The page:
A princess executed in the French Revolution is a step closer to sainthood after France’s bishops approved the official opening of her Cause.
Born in 1764, Elisabeth of France, known as Madame Elisabeth, was the youngest sister of King Louis XVI. She turned down the possibility of marriage, saying: “I can only marry a King’s son, and a King’s son must reign over his father’s kingdom. I should no longer be a Frenchwoman. I do not wish to cease to be one. It is far better to stay here at the foot of my brother’s throne than to ascend another.”
Although a believer in absolute monarchy, she thought the Court was decadent and avoided it whenever she could, preferring to spend her time in religious devotion and study, and riding and walks. She spent time at the School of St-Cyr, a boarding school for girls from impoverished noble families, praying with the girls, and often visited her aunt, Louise-Marie of France, who was a Carmelite nun, declared Venerable in 1873. On one occasion the royal princess, sister of the king, served a meal to all the sisters at the convent.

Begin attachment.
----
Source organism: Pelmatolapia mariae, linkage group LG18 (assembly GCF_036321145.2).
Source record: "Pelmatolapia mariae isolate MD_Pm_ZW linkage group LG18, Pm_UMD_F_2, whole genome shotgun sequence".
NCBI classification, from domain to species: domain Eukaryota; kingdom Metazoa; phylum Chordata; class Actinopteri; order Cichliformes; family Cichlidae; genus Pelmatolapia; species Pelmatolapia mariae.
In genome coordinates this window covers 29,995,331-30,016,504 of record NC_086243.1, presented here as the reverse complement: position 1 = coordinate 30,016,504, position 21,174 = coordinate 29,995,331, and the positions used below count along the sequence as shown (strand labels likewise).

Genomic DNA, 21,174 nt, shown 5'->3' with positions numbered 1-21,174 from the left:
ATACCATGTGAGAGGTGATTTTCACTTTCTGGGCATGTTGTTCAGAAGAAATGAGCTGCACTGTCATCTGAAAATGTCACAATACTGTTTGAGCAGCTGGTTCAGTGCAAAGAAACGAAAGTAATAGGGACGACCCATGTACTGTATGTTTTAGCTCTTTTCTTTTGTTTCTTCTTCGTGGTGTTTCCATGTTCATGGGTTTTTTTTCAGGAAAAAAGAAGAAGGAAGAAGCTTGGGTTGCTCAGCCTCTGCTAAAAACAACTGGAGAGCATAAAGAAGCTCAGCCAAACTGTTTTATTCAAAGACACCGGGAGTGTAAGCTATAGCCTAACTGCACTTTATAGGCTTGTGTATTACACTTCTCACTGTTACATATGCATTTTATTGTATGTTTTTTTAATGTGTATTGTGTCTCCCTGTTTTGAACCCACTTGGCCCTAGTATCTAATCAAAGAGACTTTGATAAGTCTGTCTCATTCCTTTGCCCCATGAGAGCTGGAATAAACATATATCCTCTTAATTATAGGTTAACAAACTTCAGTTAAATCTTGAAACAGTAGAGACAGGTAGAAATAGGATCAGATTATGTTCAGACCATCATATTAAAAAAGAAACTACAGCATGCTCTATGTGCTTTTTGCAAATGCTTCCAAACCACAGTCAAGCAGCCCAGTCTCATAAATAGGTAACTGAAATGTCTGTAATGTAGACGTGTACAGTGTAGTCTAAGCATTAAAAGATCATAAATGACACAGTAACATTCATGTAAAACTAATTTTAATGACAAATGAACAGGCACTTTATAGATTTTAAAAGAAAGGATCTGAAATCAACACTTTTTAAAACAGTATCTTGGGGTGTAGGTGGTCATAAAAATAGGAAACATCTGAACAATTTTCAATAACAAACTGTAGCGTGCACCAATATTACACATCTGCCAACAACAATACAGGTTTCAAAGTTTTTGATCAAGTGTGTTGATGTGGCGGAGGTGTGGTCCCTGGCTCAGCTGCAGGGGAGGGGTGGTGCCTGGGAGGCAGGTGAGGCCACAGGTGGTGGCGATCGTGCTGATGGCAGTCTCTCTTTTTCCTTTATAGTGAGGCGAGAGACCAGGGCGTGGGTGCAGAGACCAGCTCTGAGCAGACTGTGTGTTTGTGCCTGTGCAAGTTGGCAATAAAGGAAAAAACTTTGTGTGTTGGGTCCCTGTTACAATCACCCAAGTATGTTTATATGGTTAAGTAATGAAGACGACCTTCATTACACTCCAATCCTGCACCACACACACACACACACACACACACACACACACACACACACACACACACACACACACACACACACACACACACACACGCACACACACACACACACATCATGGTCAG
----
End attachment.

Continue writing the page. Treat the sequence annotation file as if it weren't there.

In1783 Louis XVI gifted his sister a house and land in the village of Montreuil; she visited it each day, riding from the Palace of Versailles; her good works and acts of devotion earned her the nickname the Good Lady of Montreuil.
Deeply devoted to the king, she refused to go into exile with her other brothers and her aunts. She accompanied Louis and his wife Marie-Antoinette in their flight to Varennes, then into prison in the Temple, and followed them to her death at the guillotine Place de la Concorde in Paris in 1794, just a week after her 30th birthday. As others went to the guillotine before her she said to them: “Courage! Courage and faith in God’s mercy.”
There were reports of the scent of roses as her head fell into the basket. Madame Elisabeth was buried in a mass grave.
Her piety, acts of charity and defence of the monarchy against the forces of revolution brought her attention akin to hero worship in the early 19th century. An association to promote her Cause for beatification was initially introduced in 1924, and followed up in 1947. In 1953 her Cause was reopened by the cardinal-archbishop of Paris, and she was declared a Servant of God. In 2016 Cardinal André Vingt-Trois, Archbishop of Paris, once again reopened her cause.